Great article. We need change, and need it soon.

By: DaffyP Tue, 27 Dec 2011 11:06:06 +0000 Excellent article. Yes, while we all still are impressed by the entrepreneurial spirit of closely held (and privately owned US companies) – not least those of the Silicon Valley, something negative seems to happen some years (or decades) after US firms are listed on the stock exchanges. The biggest culprit here seems to be the US proxy system, which for practical purposes undermines the democratic nature of a corporation or joint-stock company (plc). In Scandinavia, where the countries have almost identical companies’ legislation you see few of the limitations of the US proxy system. As a result, shareholders may actually influence on the election of directors. Take the case of banks, for example. As a result, when a bank is in trouble, it is easier (and more natural) but no less fair, to penalize the shareholders (forcing the bank to write down share capital) when banks have huge losses caused by too much risk permitted by its management (and ultimately by its board – and thus its shareholders). Both Norwegian and Swedish banks and their shareholders learned this the hard way, fortunately, in the banking crisis of the early 1990’s (and Iceland did in 2008-09). Maybe this would have been something for US banks too? There, there were no forced write downs of the capital of the largest banks, no “hair-cuts” for the shareholders, although the share price dropped). Maybe understandable since the shareholders hadn’t contributed much to the election of its directors anyway. The boards were primarily composed by the CEO’s themselves. Corporate governance, transparency, accountability and responsibility and “corporate democracy” go together. This also means that e.g. mutual fund managers in Scandinavia often actually (!) vote at annual shareholders meetings, a novelty in US terms. Therefore, I hope that more listed US firms listen more to the likes of leading pension funds like CALPERS, and sovereign wealth funds like the Norwegian Petroleum Fund when it comes to enabling true corporate democracy and transparency amongst US listed firms (not to say that all is bliss in Europe either).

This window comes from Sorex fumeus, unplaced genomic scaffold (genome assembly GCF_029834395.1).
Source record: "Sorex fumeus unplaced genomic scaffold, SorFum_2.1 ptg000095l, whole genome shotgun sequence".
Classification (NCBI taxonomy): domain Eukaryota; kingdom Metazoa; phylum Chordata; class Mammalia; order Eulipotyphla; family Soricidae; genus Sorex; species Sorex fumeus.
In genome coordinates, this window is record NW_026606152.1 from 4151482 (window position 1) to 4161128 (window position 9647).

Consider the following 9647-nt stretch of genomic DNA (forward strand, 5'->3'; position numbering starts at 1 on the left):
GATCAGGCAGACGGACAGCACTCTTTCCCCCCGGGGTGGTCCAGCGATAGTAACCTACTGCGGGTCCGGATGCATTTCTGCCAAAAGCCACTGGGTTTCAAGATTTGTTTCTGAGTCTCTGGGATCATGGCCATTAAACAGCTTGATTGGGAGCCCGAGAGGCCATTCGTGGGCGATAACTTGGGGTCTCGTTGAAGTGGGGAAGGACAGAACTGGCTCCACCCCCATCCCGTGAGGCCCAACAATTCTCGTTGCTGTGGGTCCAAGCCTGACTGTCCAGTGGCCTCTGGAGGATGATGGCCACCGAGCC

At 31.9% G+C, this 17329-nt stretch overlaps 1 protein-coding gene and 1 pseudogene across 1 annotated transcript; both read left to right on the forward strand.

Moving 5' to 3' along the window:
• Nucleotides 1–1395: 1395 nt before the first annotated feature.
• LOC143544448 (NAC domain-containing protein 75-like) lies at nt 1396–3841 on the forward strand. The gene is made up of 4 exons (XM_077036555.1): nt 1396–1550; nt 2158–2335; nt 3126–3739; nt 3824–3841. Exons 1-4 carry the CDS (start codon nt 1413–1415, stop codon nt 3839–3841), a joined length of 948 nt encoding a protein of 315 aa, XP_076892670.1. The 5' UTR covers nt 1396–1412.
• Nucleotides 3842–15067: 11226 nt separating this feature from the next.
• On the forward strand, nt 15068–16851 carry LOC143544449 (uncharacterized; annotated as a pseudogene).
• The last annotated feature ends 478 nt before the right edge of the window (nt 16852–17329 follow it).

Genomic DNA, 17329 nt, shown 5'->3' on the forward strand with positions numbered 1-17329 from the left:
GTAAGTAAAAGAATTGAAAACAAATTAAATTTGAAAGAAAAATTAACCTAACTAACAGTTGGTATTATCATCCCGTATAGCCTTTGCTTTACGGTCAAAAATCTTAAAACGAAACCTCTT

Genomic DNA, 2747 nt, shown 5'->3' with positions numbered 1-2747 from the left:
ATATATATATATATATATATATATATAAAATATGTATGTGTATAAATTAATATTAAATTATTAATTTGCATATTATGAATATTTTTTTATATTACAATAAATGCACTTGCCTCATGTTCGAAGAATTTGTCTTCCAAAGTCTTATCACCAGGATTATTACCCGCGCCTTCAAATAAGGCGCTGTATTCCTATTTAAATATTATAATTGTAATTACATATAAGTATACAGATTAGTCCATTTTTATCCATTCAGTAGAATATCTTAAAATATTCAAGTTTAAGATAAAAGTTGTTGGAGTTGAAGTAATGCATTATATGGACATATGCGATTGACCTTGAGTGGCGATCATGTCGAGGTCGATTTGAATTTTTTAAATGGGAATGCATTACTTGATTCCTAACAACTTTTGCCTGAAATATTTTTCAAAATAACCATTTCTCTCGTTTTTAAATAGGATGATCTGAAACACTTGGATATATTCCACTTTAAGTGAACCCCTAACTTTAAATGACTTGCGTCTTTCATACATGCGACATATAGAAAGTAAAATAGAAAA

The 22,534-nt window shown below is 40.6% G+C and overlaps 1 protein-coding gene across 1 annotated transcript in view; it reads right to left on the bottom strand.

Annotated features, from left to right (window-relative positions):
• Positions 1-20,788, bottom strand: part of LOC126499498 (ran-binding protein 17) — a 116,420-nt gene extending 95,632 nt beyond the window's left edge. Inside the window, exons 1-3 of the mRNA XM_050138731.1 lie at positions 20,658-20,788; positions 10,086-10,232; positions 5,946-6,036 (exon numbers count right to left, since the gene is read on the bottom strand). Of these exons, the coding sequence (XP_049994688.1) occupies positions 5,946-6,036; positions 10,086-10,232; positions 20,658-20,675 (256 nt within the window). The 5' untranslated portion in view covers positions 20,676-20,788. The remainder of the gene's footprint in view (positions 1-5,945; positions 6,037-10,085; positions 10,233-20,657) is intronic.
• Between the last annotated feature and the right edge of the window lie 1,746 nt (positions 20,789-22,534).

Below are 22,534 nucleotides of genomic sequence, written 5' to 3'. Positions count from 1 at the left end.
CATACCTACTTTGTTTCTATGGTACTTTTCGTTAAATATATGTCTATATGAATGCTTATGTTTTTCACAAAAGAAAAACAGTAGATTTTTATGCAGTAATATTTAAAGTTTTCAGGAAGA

By: Tanj Tue, 27 Dec 2011 01:25:08 +0000 Dynasties are handicapped by narrow choices for talent and you do not have to look far to find failures. Some successes like IBM can be argued both ways – it prospered greatly from two generations of Watsons but they did not have a controlling interest, nor even agree on their approach, so it was arguably a meritocratic succession. Many companies with a strong founder end up ejecting them long before retirement as their skills fail to match the needs of a company thet grows beyond them, or times which have changed. Dynastic leadership is unlikely to be useful in making a company good over the long term.

Dynastic shareholding, perhaps. It naturally creates a long term outlook while not constraining the talent with which the company operates. Still, the investors are free to do that today, there are many institutions with a long term investment outlook, and quite successful ones too. The composition of management and board will be a major concern for them. If a company has no attraction as a long term play then its price will not be underpinned by this major market segment.

Take a look at how many companies exist today with good profits and good dividends but low market valuation. The reason is almost always “poor long term outlook” or “lack of vision”. It is simply not true that the stock market reacts only to short term issues.